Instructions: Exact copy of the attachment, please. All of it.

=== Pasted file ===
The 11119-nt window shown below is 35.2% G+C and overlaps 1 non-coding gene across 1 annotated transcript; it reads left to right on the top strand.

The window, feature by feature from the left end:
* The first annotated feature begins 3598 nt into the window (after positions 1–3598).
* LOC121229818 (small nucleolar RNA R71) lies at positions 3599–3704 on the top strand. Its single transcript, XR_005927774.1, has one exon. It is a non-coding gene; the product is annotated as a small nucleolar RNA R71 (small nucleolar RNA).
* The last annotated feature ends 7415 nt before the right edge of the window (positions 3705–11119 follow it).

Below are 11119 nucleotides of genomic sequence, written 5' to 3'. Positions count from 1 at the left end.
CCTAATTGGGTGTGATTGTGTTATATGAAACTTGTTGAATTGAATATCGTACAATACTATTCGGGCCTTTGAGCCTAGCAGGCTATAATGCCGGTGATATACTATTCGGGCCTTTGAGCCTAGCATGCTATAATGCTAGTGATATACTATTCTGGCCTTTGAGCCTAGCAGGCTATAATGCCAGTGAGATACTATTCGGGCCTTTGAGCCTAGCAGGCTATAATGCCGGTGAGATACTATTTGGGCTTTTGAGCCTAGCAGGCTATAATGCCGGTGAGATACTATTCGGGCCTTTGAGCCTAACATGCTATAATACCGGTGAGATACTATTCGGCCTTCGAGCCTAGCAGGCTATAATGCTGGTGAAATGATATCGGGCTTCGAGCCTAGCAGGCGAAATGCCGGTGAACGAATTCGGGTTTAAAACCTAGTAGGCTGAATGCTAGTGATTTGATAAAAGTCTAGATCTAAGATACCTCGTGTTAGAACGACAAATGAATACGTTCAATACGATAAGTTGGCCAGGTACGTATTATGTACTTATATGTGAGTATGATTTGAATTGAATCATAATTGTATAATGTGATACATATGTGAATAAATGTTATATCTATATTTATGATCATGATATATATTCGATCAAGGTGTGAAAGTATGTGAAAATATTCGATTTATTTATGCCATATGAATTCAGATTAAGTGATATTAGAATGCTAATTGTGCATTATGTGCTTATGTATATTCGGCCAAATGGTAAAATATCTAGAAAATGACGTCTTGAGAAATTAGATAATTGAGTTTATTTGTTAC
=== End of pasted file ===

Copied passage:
The 11119-nt window shown below is 35.2% G+C and overlaps 1 non-coding gene across 1 annotated transcript; it reads left to right on the top strand.

The window, feature by feature from the left end:
* The first annotated feature begins 3598 nt into the window (after positions 1–3598).
* LOC121229818 (small nucleolar RNA R71) lies at positions 3599–3704 on the top strand. Its single transcript, XR_005927774.1, has one exon. It is a non-coding gene; the product is annotated as a small nucleolar RNA R71 (small nucleolar RNA).
* The last annotated feature ends 7415 nt before the right edge of the window (positions 3705–11119 follow it).

Below are 11119 nucleotides of genomic sequence, written 5' to 3'. Positions count from 1 at the left end.
CCTAATTGGGTGTGATTGTGTTATATGAAACTTGTTGAATTGAATATCGTACAATACTATTCGGGCCTTTGAGCCTAGCAGGCTATAATGCCGGTGATATACTATTCGGGCCTTTGAGCCTAGCATGCTATAATGCTAGTGATATACTATTCTGGCCTTTGAGCCTAGCAGGCTATAATGCCAGTGAGATACTATTCGGGCCTTTGAGCCTAGCAGGCTATAATGCCGGTGAGATACTATTTGGGCTTTTGAGCCTAGCAGGCTATAATGCCGGTGAGATACTATTCGGGCCTTTGAGCCTAACATGCTATAATACCGGTGAGATACTATTCGGCCTTCGAGCCTAGCAGGCTATAATGCTGGTGAAATGATATCGGGCTTCGAGCCTAGCAGGCGAAATGCCGGTGAACGAATTCGGGTTTAAAACCTAGTAGGCTGAATGCTAGTGATTTGATAAAAGTCTAGATCTAAGATACCTCGTGTTAGAACGACAAATGAATACGTTCAATACGATAAGTTGGCCAGGTACGTATTATGTACTTATATGTGAGTATGATTTGAATTGAATCATAATTGTATAATGTGATACATATGTGAATAAATGTTATATCTATATTTATGATCATGATATATATTCGATCAAGGTGTGAAAGTATGTGAAAATATTCGATTTATTTATGCCATATGAATTCAGATTAAGTGATATTAGAATGCTAATTGTGCATTATGTGCTTATGTATATTCGGCCAAATGGTAAAATATCTAGAAAATGACGTCTTGAGAAATTAGATAATTGAGTTTATTTGTTAC